Joye Brown has been a columnist for Newsday since 2006. She joined the newspaper in 1983 and has
Some of the teens laughed during the first attack. But there came a point during a performance of "What Killed Marcelo Lucero" at Wyandanch Memorial High School last week when the entire audience fell silent.
It was hard watching men, an older woman and a child being set upon by a knot of teens. Who knocked them to the ground. Called them names. Destroyed their property. Took their money. Kicked them.
Art helps us see the world for what it is. The heaven that surrounds us, and the hell. At its best, art kicks through the ambiguity of everyday life to force our attention to a single, unambiguous point. With this play, the result is awful clarity.
It was, frankly, chilling to watch residents - who are not professional actors - of Central Islip, Brentwood and Patchogue, along with Stony Brook University students, recreate real events. What unfolded onstage included scenes from neighborhoods I've visited, dialogue from people I've interviewed.
At one point, a large group of Latinos living together in one house are summarily tossed out into the street. That really happened.
There's a scene where a man describes an attack on Marcelo Lucero, using the descriptive language I'd heard in a Riverhead courtroom not 24 hours earlier. Watching the play, it becomes obvious that a witness, Angel Loja - who never told his account to the press or in an open court until last week - told his story to friends long before the rest of us heard it.
The play, like the ongoing second-degree murder as a hate crime trial in Riverhead, opens a window into the lives of immigrants living underground on Long Island. It becomes oddly fascinating watching everyday local life through other eyes.
Last week in court, for example, Loja described his attackers as "the Americans" and told of how he talked Lucero out of going to a local bar on the night he died because "there would be more than just us there" and "that would mean trouble."
In the play, actors playing immigrants carted their belongings in pillowcases; rented almost every room in a house to raise mortgage money; made an altar to Our Lady of Guadalupe in the backyard; danced around a handkerchief flung to the ground during a Fourth of July party.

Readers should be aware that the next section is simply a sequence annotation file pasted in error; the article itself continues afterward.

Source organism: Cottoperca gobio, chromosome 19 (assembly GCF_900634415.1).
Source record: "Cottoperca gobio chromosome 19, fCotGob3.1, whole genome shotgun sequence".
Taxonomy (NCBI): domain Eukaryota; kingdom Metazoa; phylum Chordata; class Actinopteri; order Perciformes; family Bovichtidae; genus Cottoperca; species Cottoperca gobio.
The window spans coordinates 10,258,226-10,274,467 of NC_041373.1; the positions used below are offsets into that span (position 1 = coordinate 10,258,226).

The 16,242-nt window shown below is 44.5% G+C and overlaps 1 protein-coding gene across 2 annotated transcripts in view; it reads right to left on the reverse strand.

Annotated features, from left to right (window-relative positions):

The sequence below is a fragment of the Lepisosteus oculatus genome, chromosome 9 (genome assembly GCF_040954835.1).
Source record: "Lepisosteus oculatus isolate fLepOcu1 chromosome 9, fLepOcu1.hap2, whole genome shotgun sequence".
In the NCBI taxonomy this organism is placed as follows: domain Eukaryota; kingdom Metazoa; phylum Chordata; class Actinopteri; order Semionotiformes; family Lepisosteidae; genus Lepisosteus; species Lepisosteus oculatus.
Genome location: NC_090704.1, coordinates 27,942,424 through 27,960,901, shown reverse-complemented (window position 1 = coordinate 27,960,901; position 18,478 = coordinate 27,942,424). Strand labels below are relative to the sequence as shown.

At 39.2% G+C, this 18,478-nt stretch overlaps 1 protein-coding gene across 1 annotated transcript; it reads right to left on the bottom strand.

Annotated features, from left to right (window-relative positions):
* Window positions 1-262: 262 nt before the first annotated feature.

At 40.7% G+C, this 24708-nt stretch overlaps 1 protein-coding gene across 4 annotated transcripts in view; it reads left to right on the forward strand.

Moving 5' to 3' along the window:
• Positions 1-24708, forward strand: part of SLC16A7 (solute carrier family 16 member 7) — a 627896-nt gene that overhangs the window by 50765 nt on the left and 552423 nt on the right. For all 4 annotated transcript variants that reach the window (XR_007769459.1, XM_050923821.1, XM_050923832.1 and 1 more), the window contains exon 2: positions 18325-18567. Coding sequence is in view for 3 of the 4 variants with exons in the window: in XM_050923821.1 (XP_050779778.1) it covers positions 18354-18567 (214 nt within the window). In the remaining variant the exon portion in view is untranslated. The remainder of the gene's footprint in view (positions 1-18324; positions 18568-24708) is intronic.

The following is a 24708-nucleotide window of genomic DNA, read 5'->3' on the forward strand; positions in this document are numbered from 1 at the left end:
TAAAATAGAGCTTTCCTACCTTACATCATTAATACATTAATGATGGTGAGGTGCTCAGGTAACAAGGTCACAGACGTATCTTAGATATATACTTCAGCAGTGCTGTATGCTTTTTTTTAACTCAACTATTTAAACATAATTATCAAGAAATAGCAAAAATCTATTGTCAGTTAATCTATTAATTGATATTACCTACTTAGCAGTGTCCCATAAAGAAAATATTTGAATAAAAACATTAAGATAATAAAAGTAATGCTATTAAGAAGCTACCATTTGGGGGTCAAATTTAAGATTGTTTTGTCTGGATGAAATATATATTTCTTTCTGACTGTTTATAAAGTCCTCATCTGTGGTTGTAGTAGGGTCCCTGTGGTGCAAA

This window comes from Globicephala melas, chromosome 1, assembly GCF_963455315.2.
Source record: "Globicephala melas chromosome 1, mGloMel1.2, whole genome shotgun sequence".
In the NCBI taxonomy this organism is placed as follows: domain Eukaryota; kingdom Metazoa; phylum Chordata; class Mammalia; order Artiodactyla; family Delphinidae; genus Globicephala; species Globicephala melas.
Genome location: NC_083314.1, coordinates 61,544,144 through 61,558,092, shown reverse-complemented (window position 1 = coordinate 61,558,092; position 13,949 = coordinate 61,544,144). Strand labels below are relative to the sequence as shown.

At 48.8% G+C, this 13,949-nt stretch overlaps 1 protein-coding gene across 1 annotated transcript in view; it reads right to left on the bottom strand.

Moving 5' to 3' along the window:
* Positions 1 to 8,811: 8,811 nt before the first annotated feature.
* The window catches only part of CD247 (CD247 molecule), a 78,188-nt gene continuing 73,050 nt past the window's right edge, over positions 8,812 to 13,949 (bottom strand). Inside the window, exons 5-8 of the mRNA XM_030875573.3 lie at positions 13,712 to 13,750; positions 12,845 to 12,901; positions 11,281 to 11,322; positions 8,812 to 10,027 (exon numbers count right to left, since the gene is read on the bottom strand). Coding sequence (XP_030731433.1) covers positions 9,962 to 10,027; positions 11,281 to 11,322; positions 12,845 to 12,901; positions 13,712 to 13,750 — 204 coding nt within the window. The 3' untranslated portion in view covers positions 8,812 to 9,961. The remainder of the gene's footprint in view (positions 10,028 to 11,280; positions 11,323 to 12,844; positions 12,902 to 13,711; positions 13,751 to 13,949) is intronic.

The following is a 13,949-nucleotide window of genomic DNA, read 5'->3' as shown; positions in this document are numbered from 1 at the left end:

But there's also another side represented in the play, the American side: Where neighbors complain about crowded housing and noise; about crowds of men who run, shouting "One more! One more!" to contractors prowling for day hires; about taxes being wasted on Spanish-speaking children.
Eventually, immigrants end up on one side of the stage, screaming: "Sí, se puede!" - "Yes, we can!" - while Americans line up against them, screaming, "Hop the border, break the law!"
In Suffolk, things went well beyond shouting, as attacks against Latinos escalated from beatings to a firebombing to one night in Patchogue, when seven American teens jumped out of an SUV to surround a man from Ecuador.
But the playwright, Margarita Espada, isn't interested in shame. She wants solutions. Which is why the play moves on to involve the audience - who, on Thursday, had a frank, calm and fruitful exchange on immigration and relations between Latinos and African-Americans in that community.
The play hasn't been to Patchogue, where Lucero died. Patchogue's mayor, Paul Pontieri, believes the material's probably too raw for a community working to heal. "We lived it," he said, "and with the trial, we are reliving it through news reports every day."
Recently, Pontieri went to see "West Side Story" on Broadway. He found the famous fight scene almost unbearable to watch. "I kept thinking, that was us," he said.
But, Pontieri said, he will go to see Espada's play, which is next scheduled for 7 p.m. April 9 at Adelphi University. "I need to see it," Pontieri said.
So do we all.